By Elizabeth Willoughby on
A well-known name in humanitarianism, environmentalism, conservation and advocacy through her Institute, Jane Goodall is now venturing into social media to create a movement to stop the trafficking of wildlife.
Planning to meet with influential conservation leaders this year, Goodall wants to go armed with the support of the international community in the form of social media messages reinstating that the stopping of wildlife trafficking is a priority.
The estimates she sites of the violations on protected species are startling:
• 35,000 elephants a year are killed for ivory
• poaching of rhinos went up 9,000% from 2007 to 2014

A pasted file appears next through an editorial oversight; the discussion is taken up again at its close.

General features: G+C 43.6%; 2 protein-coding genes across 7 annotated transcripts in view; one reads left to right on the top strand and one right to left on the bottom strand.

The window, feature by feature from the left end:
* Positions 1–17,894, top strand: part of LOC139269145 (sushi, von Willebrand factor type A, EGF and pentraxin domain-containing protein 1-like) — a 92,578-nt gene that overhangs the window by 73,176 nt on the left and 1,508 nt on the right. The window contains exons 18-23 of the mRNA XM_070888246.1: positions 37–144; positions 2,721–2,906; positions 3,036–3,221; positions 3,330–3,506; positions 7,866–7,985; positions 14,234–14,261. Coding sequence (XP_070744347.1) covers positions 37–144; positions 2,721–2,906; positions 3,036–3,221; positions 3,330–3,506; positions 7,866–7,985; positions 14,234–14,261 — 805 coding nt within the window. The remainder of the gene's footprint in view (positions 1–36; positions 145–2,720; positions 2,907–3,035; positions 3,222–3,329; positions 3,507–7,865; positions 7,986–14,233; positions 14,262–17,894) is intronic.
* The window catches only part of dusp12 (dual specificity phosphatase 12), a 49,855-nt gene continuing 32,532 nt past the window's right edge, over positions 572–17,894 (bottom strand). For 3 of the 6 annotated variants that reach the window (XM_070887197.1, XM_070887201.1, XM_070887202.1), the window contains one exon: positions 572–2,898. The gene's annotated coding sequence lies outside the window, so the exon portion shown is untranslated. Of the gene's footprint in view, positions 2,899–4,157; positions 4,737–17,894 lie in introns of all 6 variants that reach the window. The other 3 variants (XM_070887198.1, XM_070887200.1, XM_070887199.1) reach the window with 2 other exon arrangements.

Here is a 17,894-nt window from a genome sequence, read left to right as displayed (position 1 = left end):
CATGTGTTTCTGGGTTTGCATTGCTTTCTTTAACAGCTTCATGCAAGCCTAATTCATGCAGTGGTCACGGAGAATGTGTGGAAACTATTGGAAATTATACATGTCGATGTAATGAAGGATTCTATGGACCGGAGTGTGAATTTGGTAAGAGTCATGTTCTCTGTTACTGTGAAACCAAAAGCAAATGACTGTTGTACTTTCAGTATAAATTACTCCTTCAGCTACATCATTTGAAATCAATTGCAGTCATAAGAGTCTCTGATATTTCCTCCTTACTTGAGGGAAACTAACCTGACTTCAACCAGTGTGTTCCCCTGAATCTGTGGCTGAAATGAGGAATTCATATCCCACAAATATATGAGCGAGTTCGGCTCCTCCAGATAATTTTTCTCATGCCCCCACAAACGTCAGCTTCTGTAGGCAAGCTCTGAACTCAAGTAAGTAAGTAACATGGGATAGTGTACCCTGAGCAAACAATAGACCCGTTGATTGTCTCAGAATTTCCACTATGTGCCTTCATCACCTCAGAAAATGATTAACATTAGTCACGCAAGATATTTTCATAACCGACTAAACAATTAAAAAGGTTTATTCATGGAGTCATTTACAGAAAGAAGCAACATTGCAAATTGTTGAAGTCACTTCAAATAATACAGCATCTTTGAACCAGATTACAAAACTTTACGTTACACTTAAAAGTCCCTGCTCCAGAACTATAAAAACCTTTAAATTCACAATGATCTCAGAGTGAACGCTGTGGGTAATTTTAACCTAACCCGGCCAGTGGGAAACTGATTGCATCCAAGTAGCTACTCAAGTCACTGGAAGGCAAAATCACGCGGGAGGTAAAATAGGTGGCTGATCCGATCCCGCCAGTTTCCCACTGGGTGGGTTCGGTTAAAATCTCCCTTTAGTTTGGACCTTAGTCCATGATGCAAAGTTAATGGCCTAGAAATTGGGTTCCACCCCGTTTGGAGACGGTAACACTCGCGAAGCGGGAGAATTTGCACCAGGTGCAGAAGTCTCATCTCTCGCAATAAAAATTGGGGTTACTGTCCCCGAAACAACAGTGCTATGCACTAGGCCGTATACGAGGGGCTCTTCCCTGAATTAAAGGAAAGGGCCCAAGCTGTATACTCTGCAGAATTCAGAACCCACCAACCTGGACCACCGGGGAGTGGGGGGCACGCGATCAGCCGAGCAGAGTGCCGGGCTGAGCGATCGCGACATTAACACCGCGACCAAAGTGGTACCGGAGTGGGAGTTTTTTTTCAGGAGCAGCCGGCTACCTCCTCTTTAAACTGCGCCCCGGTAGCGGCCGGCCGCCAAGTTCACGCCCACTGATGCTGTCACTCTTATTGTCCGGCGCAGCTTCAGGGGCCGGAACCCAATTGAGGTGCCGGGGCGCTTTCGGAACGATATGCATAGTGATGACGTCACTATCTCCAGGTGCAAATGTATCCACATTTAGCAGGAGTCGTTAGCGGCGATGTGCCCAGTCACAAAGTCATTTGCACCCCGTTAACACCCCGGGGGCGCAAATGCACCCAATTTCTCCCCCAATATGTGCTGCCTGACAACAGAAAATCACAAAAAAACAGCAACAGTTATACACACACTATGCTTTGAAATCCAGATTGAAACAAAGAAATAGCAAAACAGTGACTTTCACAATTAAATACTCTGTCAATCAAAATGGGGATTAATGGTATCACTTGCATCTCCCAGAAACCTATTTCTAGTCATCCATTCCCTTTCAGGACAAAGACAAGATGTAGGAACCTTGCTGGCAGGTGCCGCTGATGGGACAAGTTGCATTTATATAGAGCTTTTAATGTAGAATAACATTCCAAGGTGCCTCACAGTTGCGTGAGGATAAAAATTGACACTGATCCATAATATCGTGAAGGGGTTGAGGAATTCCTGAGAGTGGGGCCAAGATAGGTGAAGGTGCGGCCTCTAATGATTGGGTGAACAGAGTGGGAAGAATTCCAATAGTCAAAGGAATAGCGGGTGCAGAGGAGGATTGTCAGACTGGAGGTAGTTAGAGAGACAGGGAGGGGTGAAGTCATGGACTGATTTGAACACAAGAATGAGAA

• 73 million sharks are killed each year for their fins
• a 2014 survey shows only 3,200 wild tigers left in Asia
• 3,000 great apes are illegally killed or stolen from the wild each year
Goodall sees platforms such as Facebook and Instagram as powerful tools. “By using them for good,” she says, “we can help connect and organize, adding further pressure and momentum to let our networks, policy makers, change-making groups and the rest of the world hear our collective message.”
With its potential to reach millions around the world, Goodall hopes to inspire people to demand and effect change.
“When you join us,” she says, “we can build a movement through social media to stop wildlife trafficking together. By acting together on social media, we can stand up for what we believe in, protecting our beautiful and endangered wildlife from being hunted for trophies and other ‘parts’ to be sold and auctioned off. Post it. Gram it. Stop wildlife trafficking in its tracks.”
Click here to see Jane Goodall’s petition and to share on social media.
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